More Aboriginal and Torres Strait Islander people live in regional areas than capital cities, and locally-based evaluators are more likely to have helpful contacts, understand the lay of the land, and know how our local First Nations brothers and sisters prefer to be invited to share their knowledge and experiences.

We’re masters at making evaluation relevant.

One of the great rewards of being a practitioner in the regions is bringing evaluation to people who have never used it before. In places where ‘government’ and ‘head office’ are often a long way away, regional evaluators become very good at explaining what evaluation is and making it relevant. We work across a wide range of scales and industries, from multi-million-dollar programs to small volunteer projects and everything in between, involving government, researchers, industry bodies, technical specialists and community groups.

We are practical, flexible, creative and resourceful

There’s never a dull moment when you’re a regionally-based evaluator. I’ve facilitated an evaluation discussion with graziers in an outback pub garden with no walls to stick up my trusty butchers paper (the horror!) while the pub’s resident dog wandered around snuffling our table scraps. I’ve explained to bemused volunteer conservation groups that the funding body needs them to report on whether they used corflute or cardboard tree guards for high-level evaluation purposes. (No, I’m not making that one up.) Working outside of corporate office environments teaches us to be highly flexible and resourceful. 

We’re also experts at adapting evaluation to diverse communities and being creative in low technology settings. Instead of a workshop in a central location with lovely catering and ipads all round, we’re more likely to be standing in the middle of a field or on the phone at night, competing for attention with events like mustering; or scribbling diagrams on the back of a coaster as we talk with community members. We’ll cobble together elements of different approaches to find new and practical ways to use evaluation and add value to the communities we live and work in. Everyone deserves good evaluation!

cows region


What I’d love to see as a regional evaluator

  • More presentations from regional evaluators at AES conferences. We have great stories to tell and a wealth of knowledge to share. However, our attendance costs remain high and it would be good to explore ways to offset these costs for regional members in ways that promote equity for all AES members.
  • More collaborative partnerships between regional evaluators and those based in capital cities – there are many opportunities for mutual learning and skill sharing across evaluation practice, training, promoting our profession, etc.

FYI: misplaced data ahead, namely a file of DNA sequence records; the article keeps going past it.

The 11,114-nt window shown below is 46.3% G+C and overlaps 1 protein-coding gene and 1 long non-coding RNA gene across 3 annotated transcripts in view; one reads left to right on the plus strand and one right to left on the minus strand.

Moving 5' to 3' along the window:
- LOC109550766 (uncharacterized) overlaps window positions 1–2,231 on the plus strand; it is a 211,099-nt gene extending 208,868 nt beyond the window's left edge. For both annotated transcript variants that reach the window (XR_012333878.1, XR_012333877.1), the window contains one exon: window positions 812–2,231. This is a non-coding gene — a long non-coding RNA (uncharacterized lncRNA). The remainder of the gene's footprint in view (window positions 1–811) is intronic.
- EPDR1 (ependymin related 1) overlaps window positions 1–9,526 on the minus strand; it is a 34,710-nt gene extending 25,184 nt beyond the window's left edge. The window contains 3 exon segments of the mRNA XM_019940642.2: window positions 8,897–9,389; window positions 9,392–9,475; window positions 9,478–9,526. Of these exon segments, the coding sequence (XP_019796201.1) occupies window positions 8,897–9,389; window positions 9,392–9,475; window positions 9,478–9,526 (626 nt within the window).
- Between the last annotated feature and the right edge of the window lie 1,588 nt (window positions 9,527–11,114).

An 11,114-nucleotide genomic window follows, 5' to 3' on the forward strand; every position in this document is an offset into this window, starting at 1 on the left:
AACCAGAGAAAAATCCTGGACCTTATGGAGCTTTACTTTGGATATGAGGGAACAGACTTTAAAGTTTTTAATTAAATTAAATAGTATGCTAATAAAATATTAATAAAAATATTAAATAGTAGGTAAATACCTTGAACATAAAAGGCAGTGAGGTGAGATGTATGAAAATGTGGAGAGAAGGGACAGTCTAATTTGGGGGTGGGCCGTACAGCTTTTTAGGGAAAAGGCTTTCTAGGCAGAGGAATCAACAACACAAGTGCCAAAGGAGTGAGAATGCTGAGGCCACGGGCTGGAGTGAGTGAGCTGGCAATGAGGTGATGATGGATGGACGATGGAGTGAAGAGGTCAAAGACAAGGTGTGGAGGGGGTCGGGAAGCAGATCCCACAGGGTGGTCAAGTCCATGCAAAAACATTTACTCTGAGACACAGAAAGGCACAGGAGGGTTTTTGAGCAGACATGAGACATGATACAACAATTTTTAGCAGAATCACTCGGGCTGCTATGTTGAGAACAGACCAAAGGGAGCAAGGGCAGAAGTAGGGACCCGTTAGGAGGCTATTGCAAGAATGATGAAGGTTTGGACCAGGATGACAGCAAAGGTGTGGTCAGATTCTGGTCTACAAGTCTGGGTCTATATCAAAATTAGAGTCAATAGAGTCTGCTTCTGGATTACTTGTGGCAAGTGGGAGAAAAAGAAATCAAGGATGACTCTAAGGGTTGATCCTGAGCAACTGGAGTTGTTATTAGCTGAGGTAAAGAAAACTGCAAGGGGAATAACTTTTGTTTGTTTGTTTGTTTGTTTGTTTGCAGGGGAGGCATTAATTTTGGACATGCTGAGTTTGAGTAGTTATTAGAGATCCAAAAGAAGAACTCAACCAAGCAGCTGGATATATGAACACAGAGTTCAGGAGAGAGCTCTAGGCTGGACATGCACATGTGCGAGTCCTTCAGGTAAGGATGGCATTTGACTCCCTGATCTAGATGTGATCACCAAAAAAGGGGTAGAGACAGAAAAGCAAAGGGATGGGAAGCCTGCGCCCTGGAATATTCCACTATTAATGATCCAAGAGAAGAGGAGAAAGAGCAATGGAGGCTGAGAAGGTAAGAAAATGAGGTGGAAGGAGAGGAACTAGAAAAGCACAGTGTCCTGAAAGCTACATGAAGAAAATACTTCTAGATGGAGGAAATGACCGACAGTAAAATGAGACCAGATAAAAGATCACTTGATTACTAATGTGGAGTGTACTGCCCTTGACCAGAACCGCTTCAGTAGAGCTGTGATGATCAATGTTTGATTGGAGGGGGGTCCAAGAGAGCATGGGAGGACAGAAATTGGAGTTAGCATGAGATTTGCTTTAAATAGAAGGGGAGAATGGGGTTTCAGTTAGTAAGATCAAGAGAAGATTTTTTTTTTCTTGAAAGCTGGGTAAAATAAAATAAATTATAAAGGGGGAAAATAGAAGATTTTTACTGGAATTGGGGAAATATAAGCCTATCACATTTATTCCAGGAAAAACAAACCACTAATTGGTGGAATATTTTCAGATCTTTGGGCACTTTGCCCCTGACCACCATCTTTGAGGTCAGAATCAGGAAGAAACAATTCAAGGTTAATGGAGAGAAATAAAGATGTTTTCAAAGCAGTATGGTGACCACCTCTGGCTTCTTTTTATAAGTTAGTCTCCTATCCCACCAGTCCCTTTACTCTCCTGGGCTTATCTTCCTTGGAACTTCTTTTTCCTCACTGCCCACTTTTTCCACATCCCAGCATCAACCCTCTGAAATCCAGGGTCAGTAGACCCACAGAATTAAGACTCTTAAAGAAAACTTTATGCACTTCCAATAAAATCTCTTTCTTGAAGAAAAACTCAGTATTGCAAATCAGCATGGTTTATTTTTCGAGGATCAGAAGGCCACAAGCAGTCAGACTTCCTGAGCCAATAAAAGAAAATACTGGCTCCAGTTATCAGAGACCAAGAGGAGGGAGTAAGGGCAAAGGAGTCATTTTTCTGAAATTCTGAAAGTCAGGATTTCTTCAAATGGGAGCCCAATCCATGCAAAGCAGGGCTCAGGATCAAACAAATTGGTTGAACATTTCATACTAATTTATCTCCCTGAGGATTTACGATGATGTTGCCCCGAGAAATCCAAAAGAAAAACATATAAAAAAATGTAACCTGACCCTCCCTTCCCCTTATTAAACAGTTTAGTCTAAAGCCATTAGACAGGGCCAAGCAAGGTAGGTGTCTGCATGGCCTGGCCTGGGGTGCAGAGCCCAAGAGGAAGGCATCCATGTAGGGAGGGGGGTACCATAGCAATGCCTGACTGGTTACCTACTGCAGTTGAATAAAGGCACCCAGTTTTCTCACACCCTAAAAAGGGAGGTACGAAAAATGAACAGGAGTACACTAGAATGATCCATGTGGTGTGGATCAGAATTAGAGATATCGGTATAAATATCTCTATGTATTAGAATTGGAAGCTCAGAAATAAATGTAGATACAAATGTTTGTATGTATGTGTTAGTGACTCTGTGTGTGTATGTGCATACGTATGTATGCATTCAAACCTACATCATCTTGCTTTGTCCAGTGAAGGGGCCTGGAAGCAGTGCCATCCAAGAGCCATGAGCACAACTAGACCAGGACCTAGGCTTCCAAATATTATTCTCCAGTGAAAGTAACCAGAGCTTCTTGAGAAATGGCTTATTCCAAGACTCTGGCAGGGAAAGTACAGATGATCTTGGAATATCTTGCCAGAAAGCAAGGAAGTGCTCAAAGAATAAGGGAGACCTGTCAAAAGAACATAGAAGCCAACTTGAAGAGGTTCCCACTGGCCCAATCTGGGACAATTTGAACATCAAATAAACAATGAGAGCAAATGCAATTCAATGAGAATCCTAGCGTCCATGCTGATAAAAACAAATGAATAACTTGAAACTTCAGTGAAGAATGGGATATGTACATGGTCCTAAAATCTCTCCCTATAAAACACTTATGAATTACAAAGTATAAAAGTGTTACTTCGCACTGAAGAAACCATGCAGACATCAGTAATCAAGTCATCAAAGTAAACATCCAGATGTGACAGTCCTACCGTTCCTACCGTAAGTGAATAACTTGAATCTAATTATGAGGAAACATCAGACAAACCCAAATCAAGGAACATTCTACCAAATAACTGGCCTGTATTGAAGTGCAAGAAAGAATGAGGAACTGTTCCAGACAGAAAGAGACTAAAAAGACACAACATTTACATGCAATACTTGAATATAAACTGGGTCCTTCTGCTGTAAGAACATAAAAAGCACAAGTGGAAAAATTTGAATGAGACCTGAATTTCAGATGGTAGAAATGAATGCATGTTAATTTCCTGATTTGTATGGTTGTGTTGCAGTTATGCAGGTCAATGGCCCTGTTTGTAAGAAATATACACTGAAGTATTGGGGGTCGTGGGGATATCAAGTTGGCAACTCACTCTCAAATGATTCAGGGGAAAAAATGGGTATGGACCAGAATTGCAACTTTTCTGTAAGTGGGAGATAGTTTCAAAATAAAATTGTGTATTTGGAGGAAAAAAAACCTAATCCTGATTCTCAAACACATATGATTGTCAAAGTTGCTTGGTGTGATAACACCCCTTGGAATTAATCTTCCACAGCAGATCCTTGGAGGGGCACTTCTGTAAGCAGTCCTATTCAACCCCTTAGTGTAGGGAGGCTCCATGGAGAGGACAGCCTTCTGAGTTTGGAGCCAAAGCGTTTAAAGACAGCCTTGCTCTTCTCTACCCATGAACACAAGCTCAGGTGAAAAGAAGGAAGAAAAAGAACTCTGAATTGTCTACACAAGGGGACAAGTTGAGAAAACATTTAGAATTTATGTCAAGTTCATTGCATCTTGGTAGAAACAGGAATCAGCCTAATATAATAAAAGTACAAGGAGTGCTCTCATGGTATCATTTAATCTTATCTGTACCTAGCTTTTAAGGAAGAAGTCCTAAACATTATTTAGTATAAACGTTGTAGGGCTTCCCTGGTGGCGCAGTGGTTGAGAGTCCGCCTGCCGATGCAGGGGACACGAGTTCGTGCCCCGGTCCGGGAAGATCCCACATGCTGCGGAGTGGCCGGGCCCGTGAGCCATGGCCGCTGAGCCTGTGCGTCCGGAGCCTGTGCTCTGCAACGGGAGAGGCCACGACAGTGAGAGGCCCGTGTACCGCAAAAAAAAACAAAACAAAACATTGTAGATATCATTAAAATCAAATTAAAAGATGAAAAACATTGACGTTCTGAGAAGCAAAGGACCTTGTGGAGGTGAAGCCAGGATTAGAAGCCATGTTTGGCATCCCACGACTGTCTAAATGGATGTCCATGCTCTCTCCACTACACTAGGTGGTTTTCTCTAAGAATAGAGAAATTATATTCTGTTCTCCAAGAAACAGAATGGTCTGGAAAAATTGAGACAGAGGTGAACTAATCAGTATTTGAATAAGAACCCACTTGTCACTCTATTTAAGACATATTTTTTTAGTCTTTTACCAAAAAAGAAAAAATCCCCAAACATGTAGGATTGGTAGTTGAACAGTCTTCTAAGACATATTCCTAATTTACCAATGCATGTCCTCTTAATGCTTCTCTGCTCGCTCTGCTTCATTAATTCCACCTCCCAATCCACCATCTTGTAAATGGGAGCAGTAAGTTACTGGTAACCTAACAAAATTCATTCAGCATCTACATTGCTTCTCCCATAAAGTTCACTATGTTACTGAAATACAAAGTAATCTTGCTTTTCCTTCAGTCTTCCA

• More project-based collaboration with regionally-based evaluators. It would be good to see AES members based in metropolitan areas proactively working with locally based evaluators to ensure the best outcome for evaluations in regional areas.  Keep a register of evaluators who are on the ground in different regions and collaborate with them on projects that involve their communities.
  • More informal connections. If you’re visiting a regional town, find out if there are any local AES members and catch up for a chat. Opportunities for peer-support are limited for regionally-based evaluators. To support this, the online AES Member Directory could include the ability to search by city as well as by state. (Website developers are checking whether this is possible for the upcoming revamped AES website.) Try checking with your state AES Committee to see if they can point you in the direction of who is working in regional areas you are visiting.
  • Sustained opportunities for online AES networking sessions, seminars and workshops – being able to engage in professional learning and networking through virtual platforms provides a fantastic opportunity for all of us to connect across geographic distances.

Image: As a regional evaluator, you may be subject to intense scrutiny. Source: Renée Madsen

Renée Madsen


Get in touch and share your thoughts….

I would love to hear from evaluators who live and work outside metropolitan areas. What’s it like for you as a regionally-based evaluator? What do you think about the future of evaluation outside major cities?

For my ‘big city’ colleagues - much has been made of society’s capacity to make changes to established practices in the wake of COVID-19. Will you do anything differently in connecting and collaborating with your regional colleagues?


Renée Madsen is Principal Consultant at Create and Evaluate, a group facilitation and evaluation consultancy in Townsville, North Queensland. Connect with Renée on LinkedIn or visit . Renée would like to thank her fellow regional evaluators Dr Julie Funnell, Ms Barbara Colls and Ms Donna Turner for their contributions to this article.